EssaySnark loves Tuck. If Tuck allowed people who already have an MBA to apply, EssaySnark would be all over it. Are you kidding? Two years hermited away in the mountains of New Hampshire? Learning about leadership and business-y stuff with all these really smart people? And such a glorious Great Outdoors to enjoy with them?
Let’s let a current Tuckie describe it — way better than we can:
Part of the reason why I came to Tuck was that I wanted to be in an immersive MBA program where I could cast off the shackles of my life in New York and replace my old friends with ones better positioned to help me in my career. Kidding aside, I wanted Tuck to be my life for 21 months – my own personal Walden, but with Wifi and really good coffee.
The pros of Tuck are the intimate environment, the amazing close bonds you develop with your peers (did you know that Tuckies are the highest per-capita donors to their school than any other set of bschool alums?), a focused MBA program without a bunch of EMBAs and undergrads, and a captive audience dedicated faculty. The Tuck professors get to know you well — after all, they don’t have anywhere else to go. It’s not like they’re just commuting in for a class one night a week and spending the rest of their life in their “real” jobs.
The cons of Tuck are pretty much the flipside of those pros: You’re practically a shut-in up in Hanover for extended periods, not just due to the intensity of the Tuck experience, but also due to the intensity of the winters. There’s plenty of opportunity to get away, however mostly you don’t; you’ll spend much of your time sequestered with your teams, working on projects. Boston and even NYC aren’t that far away but how much will you really get to leave campus? It’s a trek. And this works both ways: it’s hard for others to get up to Tuck, too. This means that they have much fewer guest speakers on campus than the big-city schools (Columbia has some big name on campus just about every day), and they don’t have as diverse a mix of faculty since most professors are the full-time tenured type. And, recruiting works differently, because the recruiters don’t necessarily make it to the school. As a point of reference, Tuck is one of the few schools that actively encourages recruiters to do their interviewing by videoconference or telephone — it’s that tough to get there.
In terms of curriculum, Tuck offers a top-notch general management education. Tuck hits in the top segment of most rankings systems year after year, including several international lists. The issue though is that the Tuck name isn’t a widely recognized brand. Dartmouth most certainly is, but not everyone will understand the value of a Tuck MBA — it’s not like Harvard or Stanford in terms of brand equity. That is not necessarily a problem though, since recruiters certainly value Tuck’s graduates, and Tuck sends a lot of people to the very best management consulting firms and even to the nearly-impossible-to-break-into field of private equity every year.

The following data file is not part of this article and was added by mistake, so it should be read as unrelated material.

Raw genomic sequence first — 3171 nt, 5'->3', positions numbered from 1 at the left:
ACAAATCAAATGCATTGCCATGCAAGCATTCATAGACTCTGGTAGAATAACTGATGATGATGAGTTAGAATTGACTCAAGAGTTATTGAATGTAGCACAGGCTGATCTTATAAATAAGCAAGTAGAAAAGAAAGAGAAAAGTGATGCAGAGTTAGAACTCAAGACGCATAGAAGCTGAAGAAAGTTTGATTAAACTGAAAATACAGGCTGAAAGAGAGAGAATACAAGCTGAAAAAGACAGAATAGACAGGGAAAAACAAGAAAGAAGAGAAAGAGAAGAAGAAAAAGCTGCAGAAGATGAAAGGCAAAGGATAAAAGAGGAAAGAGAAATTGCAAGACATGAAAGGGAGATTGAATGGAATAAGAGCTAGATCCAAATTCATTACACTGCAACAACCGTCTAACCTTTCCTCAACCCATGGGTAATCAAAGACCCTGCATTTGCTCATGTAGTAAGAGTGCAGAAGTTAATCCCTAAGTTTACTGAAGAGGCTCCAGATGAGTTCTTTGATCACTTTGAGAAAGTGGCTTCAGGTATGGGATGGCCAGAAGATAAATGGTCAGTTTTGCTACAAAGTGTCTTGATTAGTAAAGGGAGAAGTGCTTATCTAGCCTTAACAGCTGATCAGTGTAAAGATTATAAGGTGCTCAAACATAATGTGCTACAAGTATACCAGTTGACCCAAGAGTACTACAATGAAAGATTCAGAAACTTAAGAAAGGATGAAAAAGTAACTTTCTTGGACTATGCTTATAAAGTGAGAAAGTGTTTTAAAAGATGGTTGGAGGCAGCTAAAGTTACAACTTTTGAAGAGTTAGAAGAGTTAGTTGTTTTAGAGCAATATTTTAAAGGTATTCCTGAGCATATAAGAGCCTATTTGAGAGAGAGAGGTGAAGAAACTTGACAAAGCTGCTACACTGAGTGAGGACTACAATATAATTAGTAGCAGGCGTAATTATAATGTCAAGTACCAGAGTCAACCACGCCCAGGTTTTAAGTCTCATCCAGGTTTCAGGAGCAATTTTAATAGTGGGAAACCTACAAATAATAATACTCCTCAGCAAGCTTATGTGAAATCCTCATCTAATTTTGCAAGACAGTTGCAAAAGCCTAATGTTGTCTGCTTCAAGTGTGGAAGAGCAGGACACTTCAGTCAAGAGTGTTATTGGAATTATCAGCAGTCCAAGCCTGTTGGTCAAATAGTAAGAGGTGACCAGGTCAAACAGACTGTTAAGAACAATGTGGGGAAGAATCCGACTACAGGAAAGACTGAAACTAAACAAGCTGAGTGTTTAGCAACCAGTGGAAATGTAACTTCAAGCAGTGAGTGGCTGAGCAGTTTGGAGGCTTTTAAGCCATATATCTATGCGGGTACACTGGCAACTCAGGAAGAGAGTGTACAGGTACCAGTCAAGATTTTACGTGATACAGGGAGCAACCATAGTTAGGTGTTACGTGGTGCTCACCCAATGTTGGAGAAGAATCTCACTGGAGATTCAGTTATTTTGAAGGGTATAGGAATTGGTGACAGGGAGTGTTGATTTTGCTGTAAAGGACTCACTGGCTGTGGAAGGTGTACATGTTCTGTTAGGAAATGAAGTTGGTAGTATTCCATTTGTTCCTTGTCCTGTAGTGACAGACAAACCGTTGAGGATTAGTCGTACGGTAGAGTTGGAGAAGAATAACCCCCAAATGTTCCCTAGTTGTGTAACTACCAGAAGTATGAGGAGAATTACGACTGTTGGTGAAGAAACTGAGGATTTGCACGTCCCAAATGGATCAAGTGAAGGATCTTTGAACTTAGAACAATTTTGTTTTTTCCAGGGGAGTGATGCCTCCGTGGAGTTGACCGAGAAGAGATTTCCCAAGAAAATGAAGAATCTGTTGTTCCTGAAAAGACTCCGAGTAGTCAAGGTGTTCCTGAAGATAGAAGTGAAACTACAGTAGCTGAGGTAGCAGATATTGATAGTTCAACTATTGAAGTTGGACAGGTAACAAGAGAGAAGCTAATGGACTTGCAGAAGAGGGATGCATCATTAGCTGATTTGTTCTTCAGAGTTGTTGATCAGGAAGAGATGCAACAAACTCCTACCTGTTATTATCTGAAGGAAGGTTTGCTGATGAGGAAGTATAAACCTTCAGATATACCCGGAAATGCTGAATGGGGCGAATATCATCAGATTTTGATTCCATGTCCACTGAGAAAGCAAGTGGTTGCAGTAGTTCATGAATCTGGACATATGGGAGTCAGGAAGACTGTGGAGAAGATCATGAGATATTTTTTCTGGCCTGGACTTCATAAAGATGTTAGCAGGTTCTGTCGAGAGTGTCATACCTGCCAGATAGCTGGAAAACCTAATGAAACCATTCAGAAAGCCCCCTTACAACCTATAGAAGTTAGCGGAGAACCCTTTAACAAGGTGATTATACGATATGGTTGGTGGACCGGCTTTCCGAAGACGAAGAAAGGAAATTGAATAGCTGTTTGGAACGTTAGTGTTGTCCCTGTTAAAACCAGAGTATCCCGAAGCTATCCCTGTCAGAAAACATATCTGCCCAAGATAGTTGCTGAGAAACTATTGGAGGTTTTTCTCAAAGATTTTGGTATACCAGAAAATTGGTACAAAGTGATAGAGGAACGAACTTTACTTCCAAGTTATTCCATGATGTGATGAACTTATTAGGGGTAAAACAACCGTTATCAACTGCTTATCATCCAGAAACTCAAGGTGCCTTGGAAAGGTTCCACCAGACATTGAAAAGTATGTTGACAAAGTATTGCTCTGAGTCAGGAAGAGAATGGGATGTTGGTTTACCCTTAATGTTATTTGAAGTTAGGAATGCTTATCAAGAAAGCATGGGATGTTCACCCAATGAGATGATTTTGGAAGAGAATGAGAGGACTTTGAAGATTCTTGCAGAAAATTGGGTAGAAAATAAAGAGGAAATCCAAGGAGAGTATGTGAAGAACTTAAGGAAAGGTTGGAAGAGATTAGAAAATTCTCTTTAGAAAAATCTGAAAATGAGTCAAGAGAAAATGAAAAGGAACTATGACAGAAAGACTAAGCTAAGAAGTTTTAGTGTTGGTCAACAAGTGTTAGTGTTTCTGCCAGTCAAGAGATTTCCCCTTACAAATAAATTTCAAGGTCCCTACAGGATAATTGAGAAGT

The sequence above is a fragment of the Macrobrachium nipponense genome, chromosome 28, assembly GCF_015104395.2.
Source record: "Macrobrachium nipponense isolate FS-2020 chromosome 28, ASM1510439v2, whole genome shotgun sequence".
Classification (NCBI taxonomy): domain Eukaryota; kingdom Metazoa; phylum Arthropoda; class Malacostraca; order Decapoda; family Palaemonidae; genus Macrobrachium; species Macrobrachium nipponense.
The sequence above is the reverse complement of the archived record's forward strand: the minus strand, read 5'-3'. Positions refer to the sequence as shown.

Because of its location and perhaps due to the less-known name, Tuck gets fewer applications than other top schools every year — especially from international candidates. Many of those who do apply are rejected because of a cookie-cutter or generic application; it’s important to show Tuck why you’re applying and what type of person you are. Many people don’t know anything about the Tuck culture and it shows in how they present their application. Because of this, a candidate who has done her research and is able to articulate why the Tuck experience would be valuable for her can easily stand out among the candidate poool.
Note that on-campus interviews are strongly encouraged at Tuck — before applying. This is Tuck’s way of getting their applicants to know what they’re about, to experience the school firsthand (and to understand exactly what the experience will be like up in the mountains of Hanover), before wasting anyone’s time with an application to a school that they’re just not a good fit for. EssaySnark strongly encourages anyone interested in Tuck — even international candidates* — to find a way to get on campus and go through the interview process before putting together their essays. The experience can be invaluable, and will likely be very inspiring.
*Yes, Tuck wants even international candidates to make the trip to campus before applying. Bschool is a significant investment; the cost/benefit ratio of such a pre-application journey is definitely worthwhile.